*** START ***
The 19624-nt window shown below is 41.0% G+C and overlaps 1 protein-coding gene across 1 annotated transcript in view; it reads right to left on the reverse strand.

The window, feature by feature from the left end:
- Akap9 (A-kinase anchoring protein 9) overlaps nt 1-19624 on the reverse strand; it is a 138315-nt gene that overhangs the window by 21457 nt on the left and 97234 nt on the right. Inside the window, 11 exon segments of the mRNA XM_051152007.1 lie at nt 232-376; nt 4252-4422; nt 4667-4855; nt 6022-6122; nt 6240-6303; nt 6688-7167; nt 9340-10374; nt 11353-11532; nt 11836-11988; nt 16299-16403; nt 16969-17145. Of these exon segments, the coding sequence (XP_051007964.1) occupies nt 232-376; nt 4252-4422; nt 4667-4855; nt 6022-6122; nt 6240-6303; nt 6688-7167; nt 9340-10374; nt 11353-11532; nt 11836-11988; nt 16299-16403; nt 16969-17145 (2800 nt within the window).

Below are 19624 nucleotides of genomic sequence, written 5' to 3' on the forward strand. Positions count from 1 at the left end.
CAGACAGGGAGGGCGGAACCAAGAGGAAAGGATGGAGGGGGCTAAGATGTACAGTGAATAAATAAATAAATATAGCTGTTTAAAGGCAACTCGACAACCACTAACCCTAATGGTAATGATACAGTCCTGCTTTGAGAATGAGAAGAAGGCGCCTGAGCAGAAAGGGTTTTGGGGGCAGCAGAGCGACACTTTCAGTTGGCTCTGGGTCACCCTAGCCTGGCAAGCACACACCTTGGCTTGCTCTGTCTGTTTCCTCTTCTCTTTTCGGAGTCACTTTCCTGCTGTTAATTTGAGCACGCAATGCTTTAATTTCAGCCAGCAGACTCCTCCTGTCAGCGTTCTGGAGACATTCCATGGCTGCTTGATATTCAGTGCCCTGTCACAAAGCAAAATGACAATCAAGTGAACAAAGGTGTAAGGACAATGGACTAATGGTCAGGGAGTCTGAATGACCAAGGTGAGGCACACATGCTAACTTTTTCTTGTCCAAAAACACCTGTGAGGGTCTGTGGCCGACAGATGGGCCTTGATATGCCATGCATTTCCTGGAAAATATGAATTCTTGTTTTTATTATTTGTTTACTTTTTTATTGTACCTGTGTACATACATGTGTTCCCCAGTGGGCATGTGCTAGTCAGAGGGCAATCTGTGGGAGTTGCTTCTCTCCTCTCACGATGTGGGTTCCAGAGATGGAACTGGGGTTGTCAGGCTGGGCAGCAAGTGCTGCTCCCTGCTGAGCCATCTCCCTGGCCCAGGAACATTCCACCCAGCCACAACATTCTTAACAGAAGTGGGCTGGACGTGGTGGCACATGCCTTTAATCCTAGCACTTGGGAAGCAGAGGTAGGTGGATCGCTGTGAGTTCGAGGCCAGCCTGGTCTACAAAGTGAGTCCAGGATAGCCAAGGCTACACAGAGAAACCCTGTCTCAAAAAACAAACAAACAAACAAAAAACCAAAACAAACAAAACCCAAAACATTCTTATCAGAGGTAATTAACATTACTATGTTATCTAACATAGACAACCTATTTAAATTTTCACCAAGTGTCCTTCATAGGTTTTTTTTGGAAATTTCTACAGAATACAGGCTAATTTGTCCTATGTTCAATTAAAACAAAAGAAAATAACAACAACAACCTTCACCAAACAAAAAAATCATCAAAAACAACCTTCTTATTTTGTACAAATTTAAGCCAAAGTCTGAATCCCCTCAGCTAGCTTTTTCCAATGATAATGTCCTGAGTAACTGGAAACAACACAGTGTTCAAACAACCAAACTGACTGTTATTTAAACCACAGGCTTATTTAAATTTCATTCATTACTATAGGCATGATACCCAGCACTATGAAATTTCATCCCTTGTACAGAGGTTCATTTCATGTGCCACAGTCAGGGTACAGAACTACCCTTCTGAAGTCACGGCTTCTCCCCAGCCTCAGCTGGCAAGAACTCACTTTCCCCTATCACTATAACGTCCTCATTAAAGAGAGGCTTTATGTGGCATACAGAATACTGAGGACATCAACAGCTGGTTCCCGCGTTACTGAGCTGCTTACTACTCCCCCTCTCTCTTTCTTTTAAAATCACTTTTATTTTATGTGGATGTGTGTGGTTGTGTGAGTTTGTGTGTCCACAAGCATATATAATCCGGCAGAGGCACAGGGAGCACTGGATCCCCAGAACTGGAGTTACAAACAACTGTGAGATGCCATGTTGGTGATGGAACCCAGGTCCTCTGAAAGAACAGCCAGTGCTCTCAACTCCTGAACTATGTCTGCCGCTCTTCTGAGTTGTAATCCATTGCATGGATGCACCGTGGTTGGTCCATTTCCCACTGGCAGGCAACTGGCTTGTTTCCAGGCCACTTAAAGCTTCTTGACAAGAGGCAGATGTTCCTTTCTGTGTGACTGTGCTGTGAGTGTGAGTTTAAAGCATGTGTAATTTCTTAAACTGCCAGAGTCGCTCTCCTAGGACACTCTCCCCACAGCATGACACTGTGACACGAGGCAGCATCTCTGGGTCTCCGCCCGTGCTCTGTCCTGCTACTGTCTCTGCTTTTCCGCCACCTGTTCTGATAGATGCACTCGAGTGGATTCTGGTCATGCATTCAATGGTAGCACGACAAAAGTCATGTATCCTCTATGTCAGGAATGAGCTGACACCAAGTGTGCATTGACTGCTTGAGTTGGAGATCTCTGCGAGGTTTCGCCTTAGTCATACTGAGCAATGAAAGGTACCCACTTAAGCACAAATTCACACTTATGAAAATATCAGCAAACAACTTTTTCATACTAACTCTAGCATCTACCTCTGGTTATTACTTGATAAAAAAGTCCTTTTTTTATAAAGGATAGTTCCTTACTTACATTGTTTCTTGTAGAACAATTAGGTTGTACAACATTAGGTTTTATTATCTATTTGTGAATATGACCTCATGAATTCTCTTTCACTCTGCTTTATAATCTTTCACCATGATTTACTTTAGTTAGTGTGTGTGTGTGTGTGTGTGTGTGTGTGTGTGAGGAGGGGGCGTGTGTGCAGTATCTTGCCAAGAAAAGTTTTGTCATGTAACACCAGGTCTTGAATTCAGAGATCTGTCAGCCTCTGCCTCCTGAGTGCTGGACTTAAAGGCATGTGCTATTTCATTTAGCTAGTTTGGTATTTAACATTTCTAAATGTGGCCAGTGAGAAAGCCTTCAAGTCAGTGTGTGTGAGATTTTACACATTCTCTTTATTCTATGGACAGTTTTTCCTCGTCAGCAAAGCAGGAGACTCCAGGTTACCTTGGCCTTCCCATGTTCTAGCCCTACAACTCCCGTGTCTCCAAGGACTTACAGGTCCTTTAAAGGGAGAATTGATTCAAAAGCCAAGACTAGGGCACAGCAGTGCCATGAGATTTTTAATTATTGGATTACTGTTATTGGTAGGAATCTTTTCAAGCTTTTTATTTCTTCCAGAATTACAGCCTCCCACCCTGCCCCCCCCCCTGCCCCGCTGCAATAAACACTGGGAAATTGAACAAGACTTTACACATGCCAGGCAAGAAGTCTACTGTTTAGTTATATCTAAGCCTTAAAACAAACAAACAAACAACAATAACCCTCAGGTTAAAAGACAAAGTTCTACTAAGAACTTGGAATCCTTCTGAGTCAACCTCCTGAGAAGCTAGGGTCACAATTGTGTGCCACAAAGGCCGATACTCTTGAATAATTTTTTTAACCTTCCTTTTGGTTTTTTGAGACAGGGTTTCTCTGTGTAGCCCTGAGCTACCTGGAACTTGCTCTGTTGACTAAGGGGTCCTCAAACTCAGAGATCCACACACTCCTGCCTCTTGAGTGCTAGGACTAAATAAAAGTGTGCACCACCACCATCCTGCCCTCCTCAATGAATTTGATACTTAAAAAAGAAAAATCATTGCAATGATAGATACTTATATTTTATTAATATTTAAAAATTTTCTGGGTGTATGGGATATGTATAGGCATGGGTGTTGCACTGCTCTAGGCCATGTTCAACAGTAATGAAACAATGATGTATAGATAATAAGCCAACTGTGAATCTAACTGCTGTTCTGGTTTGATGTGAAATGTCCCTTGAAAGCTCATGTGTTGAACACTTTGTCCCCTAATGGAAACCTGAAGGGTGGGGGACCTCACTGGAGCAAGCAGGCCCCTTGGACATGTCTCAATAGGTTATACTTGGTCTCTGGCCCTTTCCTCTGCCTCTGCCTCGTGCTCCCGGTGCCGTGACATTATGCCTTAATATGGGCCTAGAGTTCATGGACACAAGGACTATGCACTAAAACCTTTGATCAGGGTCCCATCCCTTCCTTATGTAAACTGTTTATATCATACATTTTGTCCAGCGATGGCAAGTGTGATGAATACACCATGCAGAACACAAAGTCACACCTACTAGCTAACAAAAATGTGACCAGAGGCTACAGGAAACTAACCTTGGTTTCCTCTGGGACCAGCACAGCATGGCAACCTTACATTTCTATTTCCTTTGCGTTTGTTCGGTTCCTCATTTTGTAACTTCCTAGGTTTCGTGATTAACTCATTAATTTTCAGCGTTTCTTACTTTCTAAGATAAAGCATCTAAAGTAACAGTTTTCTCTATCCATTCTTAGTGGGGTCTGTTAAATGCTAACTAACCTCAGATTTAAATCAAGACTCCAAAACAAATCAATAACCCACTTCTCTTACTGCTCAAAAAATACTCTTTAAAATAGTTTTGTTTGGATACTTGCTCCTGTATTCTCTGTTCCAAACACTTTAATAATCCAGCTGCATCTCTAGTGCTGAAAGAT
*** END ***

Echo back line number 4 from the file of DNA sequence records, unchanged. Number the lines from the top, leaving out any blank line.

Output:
Below are 19624 nucleotides of genomic sequence, written 5' to 3' on the forward strand. Positions count from 1 at the left end.